A brief guide to Epic Words, Storyteller’s Words, and the difference between them.
Epic Words (found in Epic Word Adventure and My Epic Life Dictionary)
What are epic words?
Kids need a balanced diet of words. Our epic words were curated from global curriculum lists for kids aged six to eleven, and cover all the basics from learning to count, to getting dressed in the morning, to travelling to school. Even though some of these words will be familiar, kids need practice learning to read and manipulate them.
But children also need vocabulary that inspires them, so we added a combination of more challenging words, like devour and reflect, as well as culturally relevant, extra-epic words, like drone, onesie, jet ski, dumplings, and tofu.
Epic words are aimed at kids who are learning to read and confident readers.
How are epic words scaffolded and why?
In the Epic Word Adventure, our words are scaffolded from easier, everyday words to more challenging ones.
- Experts in children’s apps recommend scaffolded combinations of easier and more challenging content as the most effective way to learn. Yet, only 19.3% of existing apps involve any scaffolding.
Research supports the incorporation of words that may seem challenging for a six-year old, suggesting that no word is too hard for a young brain as long as it’s taught in the right way. 
- A research study showed that four-year-olds can learn to use words as challenging as camouflage and arachnid fluently when they are introduced to them in a memorable and engaging way.
- Research also shows that the earlier a child learns a word, the more likely it is for the word to stick and become part of their core vocabulary.
- This evidence suggests that you’d be surprised by how much a child’s reading can be accelerated if they are exposed to the right input.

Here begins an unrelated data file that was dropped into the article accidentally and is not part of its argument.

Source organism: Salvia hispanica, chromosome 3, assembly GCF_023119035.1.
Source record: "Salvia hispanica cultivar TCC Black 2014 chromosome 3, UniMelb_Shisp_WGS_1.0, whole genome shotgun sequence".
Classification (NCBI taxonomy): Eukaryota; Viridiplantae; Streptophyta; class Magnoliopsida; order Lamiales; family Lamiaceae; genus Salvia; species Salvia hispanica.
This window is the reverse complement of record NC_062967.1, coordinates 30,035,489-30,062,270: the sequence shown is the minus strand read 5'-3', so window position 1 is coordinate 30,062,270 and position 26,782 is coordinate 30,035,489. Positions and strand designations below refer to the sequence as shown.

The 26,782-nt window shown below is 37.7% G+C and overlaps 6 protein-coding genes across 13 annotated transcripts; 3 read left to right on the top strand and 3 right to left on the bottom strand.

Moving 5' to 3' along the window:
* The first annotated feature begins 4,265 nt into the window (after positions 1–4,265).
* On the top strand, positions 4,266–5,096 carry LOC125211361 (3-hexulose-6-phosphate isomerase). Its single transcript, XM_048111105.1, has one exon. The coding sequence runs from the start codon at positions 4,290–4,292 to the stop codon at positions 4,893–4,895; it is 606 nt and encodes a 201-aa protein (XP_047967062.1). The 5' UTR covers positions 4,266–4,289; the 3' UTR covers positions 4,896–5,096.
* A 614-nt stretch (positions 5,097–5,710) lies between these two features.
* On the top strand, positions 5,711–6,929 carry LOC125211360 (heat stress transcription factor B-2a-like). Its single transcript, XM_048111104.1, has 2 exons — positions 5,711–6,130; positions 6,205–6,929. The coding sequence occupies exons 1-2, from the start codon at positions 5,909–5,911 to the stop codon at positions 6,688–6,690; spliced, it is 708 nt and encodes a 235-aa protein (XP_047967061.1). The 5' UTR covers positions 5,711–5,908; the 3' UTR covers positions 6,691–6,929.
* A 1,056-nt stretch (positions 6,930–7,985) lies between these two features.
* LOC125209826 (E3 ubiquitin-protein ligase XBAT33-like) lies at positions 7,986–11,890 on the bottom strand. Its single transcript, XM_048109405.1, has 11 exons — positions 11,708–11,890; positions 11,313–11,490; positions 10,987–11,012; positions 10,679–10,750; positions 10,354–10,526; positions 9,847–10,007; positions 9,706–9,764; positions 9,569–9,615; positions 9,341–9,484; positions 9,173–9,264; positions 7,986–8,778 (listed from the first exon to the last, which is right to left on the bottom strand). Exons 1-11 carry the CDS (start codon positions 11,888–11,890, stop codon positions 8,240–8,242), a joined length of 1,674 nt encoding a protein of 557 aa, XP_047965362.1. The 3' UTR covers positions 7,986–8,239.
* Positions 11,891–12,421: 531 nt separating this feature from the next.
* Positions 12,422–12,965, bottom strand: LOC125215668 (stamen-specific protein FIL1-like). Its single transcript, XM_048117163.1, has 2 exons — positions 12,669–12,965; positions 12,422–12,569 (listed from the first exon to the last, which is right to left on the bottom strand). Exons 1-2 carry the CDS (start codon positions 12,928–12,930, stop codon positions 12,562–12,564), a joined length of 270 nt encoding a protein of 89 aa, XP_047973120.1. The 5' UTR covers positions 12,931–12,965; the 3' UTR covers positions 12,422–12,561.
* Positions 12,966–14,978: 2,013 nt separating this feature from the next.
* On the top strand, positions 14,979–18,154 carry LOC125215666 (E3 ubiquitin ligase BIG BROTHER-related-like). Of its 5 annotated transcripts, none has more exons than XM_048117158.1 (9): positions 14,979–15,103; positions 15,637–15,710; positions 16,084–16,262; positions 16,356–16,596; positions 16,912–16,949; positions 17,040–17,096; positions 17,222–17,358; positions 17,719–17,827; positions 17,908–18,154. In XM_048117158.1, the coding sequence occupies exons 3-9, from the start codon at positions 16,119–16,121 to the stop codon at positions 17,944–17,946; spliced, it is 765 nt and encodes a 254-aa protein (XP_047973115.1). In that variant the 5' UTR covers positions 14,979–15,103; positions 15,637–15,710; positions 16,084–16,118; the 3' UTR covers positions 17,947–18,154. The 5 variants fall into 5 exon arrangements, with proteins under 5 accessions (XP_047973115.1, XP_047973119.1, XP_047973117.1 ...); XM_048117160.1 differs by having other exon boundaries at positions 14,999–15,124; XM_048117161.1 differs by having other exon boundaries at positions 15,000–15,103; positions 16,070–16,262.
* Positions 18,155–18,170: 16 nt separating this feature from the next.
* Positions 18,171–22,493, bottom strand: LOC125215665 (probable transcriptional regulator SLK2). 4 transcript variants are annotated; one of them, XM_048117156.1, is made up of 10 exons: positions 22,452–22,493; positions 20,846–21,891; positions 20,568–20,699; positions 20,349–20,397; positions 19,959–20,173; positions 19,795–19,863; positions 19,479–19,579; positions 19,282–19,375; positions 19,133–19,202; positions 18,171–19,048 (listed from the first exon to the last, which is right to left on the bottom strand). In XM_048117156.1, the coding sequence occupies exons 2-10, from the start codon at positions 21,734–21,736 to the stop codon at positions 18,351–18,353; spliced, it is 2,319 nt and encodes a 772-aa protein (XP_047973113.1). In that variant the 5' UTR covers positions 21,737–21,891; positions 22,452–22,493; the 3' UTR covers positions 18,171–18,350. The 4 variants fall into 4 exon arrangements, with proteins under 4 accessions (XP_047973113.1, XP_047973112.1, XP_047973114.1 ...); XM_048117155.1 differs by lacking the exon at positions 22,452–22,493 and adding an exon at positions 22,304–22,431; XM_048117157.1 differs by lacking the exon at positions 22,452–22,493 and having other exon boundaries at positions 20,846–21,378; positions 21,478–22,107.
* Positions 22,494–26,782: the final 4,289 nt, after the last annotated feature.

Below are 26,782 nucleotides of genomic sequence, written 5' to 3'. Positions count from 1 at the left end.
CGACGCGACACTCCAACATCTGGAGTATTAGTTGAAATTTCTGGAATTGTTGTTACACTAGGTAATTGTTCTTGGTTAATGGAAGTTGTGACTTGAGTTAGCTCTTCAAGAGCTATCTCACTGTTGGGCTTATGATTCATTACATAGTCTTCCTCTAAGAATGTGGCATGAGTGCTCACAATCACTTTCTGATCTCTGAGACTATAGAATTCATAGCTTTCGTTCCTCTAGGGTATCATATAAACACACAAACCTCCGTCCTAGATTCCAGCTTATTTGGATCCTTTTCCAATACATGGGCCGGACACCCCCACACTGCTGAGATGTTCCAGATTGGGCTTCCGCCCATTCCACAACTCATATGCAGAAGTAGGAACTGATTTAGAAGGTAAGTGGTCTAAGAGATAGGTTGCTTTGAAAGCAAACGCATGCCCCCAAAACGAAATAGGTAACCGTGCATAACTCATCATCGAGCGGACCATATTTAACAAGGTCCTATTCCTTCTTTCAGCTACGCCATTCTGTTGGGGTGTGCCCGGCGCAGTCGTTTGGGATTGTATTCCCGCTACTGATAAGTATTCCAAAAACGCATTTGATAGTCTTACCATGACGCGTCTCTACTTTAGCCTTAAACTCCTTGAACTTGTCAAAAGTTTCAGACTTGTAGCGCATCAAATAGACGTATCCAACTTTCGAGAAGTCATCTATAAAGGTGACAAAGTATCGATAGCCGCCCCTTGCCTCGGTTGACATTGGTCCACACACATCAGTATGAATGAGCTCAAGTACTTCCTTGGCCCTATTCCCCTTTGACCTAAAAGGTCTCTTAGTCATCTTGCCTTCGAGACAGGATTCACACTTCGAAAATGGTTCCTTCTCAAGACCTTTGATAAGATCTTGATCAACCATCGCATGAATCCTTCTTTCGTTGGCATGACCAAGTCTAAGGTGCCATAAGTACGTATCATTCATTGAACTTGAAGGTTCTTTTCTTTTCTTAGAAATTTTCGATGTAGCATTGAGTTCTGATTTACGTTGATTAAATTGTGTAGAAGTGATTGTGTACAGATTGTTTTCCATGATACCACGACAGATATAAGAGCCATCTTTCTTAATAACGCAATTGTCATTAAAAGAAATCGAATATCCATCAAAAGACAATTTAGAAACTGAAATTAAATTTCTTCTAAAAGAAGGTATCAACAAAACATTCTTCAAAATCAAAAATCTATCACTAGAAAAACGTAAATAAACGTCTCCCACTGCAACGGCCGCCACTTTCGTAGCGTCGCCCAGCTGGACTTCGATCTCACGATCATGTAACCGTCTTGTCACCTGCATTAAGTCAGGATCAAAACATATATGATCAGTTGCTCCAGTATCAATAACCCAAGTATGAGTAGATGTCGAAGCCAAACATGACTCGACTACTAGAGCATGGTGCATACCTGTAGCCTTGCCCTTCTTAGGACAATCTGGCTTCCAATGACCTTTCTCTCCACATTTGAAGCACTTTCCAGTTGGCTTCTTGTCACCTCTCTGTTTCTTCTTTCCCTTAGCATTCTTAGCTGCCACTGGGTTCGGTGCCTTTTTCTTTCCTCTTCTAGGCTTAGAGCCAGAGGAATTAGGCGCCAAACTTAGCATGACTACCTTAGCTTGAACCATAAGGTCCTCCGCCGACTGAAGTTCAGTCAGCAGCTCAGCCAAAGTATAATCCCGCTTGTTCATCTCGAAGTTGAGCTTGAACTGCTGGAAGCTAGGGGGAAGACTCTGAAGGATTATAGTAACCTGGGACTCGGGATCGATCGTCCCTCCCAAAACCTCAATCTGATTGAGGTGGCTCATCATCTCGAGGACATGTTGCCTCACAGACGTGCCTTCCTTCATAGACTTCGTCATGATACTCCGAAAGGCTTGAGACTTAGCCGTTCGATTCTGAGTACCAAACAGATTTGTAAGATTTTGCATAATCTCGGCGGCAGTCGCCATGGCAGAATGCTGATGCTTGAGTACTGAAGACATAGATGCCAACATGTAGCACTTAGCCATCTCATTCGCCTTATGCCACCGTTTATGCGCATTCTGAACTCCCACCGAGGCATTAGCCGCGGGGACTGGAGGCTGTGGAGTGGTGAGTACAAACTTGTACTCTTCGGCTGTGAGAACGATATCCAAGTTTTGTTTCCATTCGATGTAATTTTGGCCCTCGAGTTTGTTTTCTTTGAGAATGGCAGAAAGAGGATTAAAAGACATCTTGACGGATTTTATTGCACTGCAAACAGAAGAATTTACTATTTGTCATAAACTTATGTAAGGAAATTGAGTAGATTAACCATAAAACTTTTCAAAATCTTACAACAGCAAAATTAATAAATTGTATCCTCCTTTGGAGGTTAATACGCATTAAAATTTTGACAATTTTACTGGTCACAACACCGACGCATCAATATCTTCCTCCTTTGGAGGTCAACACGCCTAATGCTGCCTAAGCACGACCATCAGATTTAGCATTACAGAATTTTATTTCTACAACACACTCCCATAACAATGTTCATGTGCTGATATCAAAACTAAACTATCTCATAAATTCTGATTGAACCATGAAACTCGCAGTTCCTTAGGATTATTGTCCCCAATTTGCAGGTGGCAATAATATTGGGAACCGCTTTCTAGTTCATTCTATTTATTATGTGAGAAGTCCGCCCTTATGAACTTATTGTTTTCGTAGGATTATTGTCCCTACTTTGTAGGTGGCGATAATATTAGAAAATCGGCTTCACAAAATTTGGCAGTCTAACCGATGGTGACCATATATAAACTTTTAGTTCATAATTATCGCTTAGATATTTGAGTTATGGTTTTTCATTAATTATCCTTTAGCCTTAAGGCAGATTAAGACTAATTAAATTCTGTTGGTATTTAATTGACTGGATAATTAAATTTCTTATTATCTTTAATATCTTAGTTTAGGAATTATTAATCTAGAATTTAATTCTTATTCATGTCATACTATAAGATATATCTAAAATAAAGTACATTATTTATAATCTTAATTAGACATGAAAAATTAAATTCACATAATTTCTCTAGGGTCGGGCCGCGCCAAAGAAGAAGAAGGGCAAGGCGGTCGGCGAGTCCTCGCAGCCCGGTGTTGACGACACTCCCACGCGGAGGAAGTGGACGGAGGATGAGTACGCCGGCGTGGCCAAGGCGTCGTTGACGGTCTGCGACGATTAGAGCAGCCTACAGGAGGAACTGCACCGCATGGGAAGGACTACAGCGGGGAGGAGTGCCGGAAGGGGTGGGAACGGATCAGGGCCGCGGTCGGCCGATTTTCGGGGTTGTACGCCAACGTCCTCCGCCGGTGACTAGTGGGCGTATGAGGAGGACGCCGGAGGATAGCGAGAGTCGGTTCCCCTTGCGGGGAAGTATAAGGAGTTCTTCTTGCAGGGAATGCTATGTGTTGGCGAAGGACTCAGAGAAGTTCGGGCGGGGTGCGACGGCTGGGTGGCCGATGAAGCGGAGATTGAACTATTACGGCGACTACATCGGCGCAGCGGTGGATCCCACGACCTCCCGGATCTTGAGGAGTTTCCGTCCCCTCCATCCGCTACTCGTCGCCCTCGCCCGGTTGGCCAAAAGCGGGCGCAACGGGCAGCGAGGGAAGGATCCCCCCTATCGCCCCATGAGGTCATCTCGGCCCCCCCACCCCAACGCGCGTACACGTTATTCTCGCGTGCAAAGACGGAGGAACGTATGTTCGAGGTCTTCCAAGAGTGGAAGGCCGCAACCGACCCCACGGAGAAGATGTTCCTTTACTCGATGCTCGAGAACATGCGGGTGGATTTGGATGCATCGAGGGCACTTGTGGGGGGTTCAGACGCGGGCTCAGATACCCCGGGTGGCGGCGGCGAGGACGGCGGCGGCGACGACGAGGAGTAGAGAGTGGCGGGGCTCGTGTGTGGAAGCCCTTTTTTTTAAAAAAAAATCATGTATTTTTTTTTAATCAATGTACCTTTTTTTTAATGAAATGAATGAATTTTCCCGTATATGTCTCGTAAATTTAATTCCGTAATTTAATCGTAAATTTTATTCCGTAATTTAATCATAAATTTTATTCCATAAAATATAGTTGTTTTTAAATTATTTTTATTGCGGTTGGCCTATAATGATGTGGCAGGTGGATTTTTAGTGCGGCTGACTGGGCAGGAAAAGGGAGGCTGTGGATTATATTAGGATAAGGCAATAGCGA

Storyteller’s Words (found in the Storyteller's Word a Day, the Storyteller's Dictionary, and the Storyteller's card game)
What are Storyteller’s words?Mrs Wordsmith Storyteller’s include less common words and words with nuanced meanings that children may only encounter in literature and expository texts.
- These are words that will elevate their creative writing, e.g. verdant, gargantuan, perspire
- Storyteller’s Words are aimed at confident readers and budding writers.
Words organised in topical clustersWe have organised words into topical clusters because psychological research suggests that words organised in this way are more easily learned and remembered. This way of learning is compatible with how our brains work — building links between related words and storing them together.
- Organising words in thematic clusters creates a self-teaching device that supports independent learning: it helps children organise their knowledge and access it better when they need it.
Whatever stage your young reader is at, we’ve got a hilarious bundle of words for them. Explore our Epic and Storyteller’s products now.
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- King, R. (2017). Sesame workshop trying a new teaching tactic with IBM Watson. Fortune.
- Morrison, C. and Ellis, A. (2000) Real age of acquisition effects in word naming and lexical decision. British Journal of Psychology 91. 167-80.
- Tinkham, T. (1997). The Effects of Semantic and Thematic Clustering on the Learning of Second Language Vocabulary. Second Language Research 13, 138–163.
- Neuman, S. B. & T. S. Wright (2013). All About Words. Increasing Vocabulary in the Common Core Classroom, PreK-2. New York, NY: Teachers College Press.